Larry Brook, trainer and MAI board member, led writer workshops in several Asian countries last year. He shares about his Indonesia workshop here:
We’re driving to Puncak in the Bogor Mountains outside of Jakarta, Indonesia. It’s time for the writer workshop organized by Robby Chandra of the Evangelical Presbyterian Church.
I worked with this same group of writers six months ago – we’re like old friends. Merry is a dynamic Javanese woman, the fourth pastor of a church of 7,000. Rinto, a city slicker and pastor from Jakarta, is mischievous and witty. Roy is suave. As I teach, he sits at his computer, typing in Indonesian, which reflects on the wall through an LCD projector.
As an experiment, I try a new Writing Map “Perfect 7 on 1” (Seven paragraphs on one subject). In this map, you write seven paragraphs on one concrete object (lizards, lipstick, etc.). Each paragraph has a unique function: Paragraph 1 is facts about the object. Paragraph 2 must expand on the final fact given in Paragraph 2. Paragraph 4 is a third-person narrative, Paragraph 5, first-person, etc.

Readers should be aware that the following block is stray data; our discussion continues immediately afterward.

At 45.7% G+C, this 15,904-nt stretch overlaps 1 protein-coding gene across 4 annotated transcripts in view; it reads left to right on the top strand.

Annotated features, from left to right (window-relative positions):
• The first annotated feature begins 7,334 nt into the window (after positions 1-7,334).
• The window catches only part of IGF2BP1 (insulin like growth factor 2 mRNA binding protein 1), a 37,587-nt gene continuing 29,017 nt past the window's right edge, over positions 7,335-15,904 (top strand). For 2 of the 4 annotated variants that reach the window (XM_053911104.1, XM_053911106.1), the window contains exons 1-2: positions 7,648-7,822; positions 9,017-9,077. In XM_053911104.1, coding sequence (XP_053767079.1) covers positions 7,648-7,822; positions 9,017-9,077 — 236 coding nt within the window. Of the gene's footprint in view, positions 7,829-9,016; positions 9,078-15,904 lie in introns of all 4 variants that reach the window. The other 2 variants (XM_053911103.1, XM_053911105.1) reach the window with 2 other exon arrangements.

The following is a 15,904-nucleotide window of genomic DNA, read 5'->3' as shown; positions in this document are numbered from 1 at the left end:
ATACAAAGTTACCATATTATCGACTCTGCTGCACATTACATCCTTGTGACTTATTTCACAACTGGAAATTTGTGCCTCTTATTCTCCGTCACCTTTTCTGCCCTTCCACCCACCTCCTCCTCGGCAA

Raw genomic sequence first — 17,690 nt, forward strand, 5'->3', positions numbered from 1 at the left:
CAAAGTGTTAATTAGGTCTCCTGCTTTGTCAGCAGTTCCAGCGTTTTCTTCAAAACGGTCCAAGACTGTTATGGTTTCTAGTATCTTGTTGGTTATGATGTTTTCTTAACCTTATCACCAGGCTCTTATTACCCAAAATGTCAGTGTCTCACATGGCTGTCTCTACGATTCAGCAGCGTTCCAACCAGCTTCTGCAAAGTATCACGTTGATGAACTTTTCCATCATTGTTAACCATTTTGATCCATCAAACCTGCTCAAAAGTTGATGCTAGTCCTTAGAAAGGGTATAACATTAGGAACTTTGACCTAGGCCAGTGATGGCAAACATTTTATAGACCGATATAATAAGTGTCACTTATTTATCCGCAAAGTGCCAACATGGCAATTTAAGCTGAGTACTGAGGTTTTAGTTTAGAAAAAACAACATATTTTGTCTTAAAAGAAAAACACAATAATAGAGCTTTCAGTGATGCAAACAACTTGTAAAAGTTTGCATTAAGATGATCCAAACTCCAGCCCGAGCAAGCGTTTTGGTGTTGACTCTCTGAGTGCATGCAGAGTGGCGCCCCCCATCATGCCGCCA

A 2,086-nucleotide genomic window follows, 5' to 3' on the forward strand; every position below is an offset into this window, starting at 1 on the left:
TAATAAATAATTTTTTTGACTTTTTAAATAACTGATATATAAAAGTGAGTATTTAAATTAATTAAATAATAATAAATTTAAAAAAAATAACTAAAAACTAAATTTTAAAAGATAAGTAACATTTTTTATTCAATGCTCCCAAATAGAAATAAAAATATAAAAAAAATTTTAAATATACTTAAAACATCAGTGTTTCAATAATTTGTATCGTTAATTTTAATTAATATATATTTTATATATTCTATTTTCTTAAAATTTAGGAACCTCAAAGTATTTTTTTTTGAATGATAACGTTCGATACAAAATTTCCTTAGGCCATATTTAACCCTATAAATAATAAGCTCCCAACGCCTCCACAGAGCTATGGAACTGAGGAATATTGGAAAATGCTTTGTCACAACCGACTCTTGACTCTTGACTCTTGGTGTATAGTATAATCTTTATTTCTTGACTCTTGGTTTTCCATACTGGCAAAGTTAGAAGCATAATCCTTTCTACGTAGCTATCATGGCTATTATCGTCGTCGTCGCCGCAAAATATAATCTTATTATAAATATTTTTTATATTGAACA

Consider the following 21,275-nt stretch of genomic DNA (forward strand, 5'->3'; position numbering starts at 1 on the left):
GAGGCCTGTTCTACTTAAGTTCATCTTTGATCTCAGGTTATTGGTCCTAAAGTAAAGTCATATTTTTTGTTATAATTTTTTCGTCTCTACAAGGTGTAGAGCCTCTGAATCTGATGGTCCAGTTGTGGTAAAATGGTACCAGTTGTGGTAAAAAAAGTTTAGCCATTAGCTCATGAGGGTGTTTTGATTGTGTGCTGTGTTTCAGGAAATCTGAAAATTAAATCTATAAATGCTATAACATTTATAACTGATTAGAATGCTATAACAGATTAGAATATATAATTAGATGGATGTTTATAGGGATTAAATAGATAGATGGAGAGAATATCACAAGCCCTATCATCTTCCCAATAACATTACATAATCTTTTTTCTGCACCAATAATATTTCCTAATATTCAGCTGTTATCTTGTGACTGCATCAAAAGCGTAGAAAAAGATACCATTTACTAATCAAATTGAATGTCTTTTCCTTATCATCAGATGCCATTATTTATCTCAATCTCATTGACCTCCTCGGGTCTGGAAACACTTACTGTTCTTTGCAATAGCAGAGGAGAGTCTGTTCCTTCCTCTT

These writers are gifted and because of previous training, quick to follow prescribed format. Still, they struggle with this new map. “Why does Paragraph 3 have to focus on history?” “Why can’t Paragraph 1 feature a first-person narrative instead of facts?” I explain that this map, like others, is precise – and I know it works.
The experiment is a success. Writers are a step closer to internalizing the formal function of each writing element in relation to the whole. My helper Saeby copies the articles from each laptop or I-Pad onto a memory stick, and we publish a booklet: Lipstick, Beards, Bananas and More: Articles by 17 Indonesian Christian Writers.
The bananas or mustaches, coffee, square shapes or water engage the reader – and because of format, each article leaves room for a striking Christian message.
>>Read Larry’s sample article, “My best friends are Lizards,” using this writing exercise.